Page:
Among the threats facing our lakes and waterways, the danger posed by Aquatic Invasive Species (or, AIS) ranks among the highest. In recent years, new species have entered the Land of 10,000 Lakes, and they’re arriving in ever increasing numbers.

In an effort to combat this rising tide of aquatic invaders, the Yellow Medicine Soil Water and Conservation District (SWCD) is teaming up with local 4-H kids to develop an innovative, if also unusual, solution: robots.

The idea is to use remotely operated vehicles (ROV) to identify different AIS species living in surrounding bodies of water. This will help researchers and fishermen alike gain a better understanding of the distribution of AIS in our region.

The ROVs are constructed out of PVC pipes. The 4-H robotics team constructed the entire robot by themselves, including measuring, cutting, striping wires, drilling holes, and soldering the circuit board. Models were then tested in the Clarkfield Community Pool before being launched on local lakes.

The idea first gained traction with the Big Stone County 4-H Club, and has since spread around the state. According to SWCD Water Resource Technician Brooke Buysse, the Aqua Robotics program will “increase STEM (Science, Technology, Engineering, and Math) education while benefiting the environment through monitoring and prevention of aquatic invasive species (AIS).”

In 2010, the Yellow Medicine 4-H did pilot work and showcased at the Minnesota State Fair that fall. According to Brian McNeill (who supervises the program with 4-H), the robots were designed by MIT and were packaged by the Seaperch Organization. The technology was developed in partnership with the Office of the Navy and the Society of Naval and Marine Engineers. There are a variety of different uses for these ROVs, though in Minnesota, they have been used for nature exploration, ecological research, and tracking the spread of certain AIS.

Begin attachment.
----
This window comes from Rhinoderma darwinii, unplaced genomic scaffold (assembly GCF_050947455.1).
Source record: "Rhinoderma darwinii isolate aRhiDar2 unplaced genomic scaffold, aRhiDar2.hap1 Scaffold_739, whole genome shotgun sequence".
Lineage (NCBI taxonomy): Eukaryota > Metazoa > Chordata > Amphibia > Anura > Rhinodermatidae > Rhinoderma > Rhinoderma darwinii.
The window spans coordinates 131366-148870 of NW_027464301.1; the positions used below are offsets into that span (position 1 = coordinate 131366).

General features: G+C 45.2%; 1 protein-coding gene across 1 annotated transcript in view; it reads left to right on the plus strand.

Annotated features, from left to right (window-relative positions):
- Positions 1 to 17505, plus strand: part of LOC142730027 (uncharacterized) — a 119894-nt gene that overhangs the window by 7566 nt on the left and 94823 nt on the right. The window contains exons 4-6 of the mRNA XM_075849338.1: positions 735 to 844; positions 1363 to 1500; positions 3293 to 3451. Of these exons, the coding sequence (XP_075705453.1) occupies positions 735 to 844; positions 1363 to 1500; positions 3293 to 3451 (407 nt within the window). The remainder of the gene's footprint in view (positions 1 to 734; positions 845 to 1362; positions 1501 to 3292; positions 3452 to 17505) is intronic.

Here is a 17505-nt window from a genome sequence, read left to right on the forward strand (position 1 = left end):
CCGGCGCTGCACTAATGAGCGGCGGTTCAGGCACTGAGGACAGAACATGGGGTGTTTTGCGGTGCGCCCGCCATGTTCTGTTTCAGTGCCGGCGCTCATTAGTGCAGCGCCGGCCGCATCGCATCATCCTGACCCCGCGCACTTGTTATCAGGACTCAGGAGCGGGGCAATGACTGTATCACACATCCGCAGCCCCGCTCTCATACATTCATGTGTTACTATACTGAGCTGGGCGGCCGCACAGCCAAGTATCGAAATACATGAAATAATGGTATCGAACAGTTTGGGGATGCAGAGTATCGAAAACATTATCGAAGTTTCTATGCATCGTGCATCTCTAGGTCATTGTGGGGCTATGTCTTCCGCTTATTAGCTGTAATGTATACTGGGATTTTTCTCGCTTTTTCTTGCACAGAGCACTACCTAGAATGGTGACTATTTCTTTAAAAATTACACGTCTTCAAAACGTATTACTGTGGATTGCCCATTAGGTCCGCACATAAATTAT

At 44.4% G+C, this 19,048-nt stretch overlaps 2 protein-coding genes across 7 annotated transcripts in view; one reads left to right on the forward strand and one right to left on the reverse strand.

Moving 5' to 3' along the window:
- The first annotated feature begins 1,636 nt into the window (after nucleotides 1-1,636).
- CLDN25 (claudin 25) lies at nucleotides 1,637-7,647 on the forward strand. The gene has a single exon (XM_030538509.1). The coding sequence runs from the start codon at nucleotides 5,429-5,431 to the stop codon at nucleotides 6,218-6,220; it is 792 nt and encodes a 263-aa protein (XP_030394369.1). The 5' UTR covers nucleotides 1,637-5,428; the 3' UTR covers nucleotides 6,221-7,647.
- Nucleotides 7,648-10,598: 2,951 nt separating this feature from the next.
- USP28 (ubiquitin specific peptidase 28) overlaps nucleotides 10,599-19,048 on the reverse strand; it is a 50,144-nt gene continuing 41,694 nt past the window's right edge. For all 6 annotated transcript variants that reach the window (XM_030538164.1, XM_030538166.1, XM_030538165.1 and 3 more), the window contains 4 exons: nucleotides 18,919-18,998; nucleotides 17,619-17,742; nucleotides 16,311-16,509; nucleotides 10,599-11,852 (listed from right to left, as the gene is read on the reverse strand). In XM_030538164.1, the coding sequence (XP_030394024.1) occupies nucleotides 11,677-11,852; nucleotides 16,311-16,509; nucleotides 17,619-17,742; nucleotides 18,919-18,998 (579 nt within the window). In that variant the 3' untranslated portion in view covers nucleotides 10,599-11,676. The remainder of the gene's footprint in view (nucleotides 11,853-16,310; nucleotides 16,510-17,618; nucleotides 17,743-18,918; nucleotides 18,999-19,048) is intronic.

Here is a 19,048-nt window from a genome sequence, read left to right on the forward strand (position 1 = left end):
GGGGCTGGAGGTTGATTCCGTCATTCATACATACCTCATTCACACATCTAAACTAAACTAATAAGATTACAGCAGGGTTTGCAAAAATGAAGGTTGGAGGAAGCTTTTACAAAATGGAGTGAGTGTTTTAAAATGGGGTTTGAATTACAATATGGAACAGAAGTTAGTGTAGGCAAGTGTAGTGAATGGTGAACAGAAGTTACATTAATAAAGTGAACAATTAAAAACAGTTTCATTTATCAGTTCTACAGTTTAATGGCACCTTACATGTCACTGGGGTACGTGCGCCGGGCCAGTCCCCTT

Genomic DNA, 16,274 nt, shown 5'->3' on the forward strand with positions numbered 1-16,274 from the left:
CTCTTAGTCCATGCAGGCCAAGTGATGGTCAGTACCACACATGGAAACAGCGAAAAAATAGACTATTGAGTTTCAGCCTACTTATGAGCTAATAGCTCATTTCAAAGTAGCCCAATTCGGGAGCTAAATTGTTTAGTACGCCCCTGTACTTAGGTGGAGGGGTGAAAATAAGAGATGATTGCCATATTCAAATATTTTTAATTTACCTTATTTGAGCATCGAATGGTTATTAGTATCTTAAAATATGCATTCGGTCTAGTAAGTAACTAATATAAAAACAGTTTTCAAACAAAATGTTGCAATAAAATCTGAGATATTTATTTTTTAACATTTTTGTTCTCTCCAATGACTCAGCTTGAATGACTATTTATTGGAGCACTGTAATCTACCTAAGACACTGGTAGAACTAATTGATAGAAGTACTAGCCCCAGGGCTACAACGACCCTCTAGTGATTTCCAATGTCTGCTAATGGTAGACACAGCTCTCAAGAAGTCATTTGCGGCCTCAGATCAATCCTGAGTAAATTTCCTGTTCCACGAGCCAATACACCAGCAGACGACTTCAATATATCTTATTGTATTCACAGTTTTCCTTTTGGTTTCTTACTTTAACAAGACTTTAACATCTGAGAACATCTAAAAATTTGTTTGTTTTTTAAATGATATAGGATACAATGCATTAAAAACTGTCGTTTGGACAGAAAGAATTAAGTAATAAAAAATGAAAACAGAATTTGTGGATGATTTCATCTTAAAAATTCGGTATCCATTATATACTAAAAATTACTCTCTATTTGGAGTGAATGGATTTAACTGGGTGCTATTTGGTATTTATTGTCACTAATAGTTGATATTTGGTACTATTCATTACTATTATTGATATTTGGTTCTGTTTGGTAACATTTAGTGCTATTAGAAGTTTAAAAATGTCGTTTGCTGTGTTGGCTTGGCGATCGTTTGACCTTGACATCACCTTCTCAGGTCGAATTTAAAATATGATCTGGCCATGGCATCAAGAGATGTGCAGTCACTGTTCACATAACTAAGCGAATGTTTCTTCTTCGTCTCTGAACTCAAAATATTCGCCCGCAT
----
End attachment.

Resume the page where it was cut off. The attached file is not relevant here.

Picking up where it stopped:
AIS aren’t new to the area, and they continue to present a serious threat to the water health of Minnesota. Buysse says that zebra, mussels, starry stonewort, big head and silver carp, and the spiny water flea are the biggest concerns. She explains that AIS will often consume “desirable food such as zooplankton and algae from the water column,” leaving “less for native fishes.”

AIS also tend to reproduce faster than the native species (such as the silver carp) and will often forage for small plants and animals. Buysse said that this was concerning, saying that “this competition would make it difficult for native fish to find enough food to survive.”

In addition to locating AIS in our waterways, the Aqua Robotics program will also help educate the public about the importance of preventing the spread of AIS. Buysse says that the 4-H team will eventually demonstrate the ROV in use on the lakes, adding that they might also make changes to the robot to enable plant/animal collection.

The program currently sponsors “a small group of enthusiastic kids this year,” Buysse said, and affords unique educational opportunities for local youth. In addition to learning about the ROV building process, students also learned about Minnesota’s aquatic ecosystems and the threat posed by AIS. Buysse added that the kids will be able to make improvements to their robot design, and will eventually share their knowledge with lake visitors.

Buysse lauds the program for raising awareness about AIS, adding that it will also help prevent the spread of AIS currently in Yellow Medicine to other counties. “The main transporters of AIS are humans and if we can take care of our boats and equipment we can keep the AIS out of our lakes,” Buysse said. “It only takes a few minutes after loading your boat to pull the plug, drain the live well, and walk around to see if you have any plants on your boat/trailer.”

The Aqua Robotics program is also supported by the University of Minnesota Extension. The Clarkfield Area Charter School and the City of Clarkfield also opened their facilities to the 4-H youth. For more information about the program, or if you would like to get involved, please contact the Yellow Medicine 4-H offices at 320-669-4471, or at aawebb@umn.edu.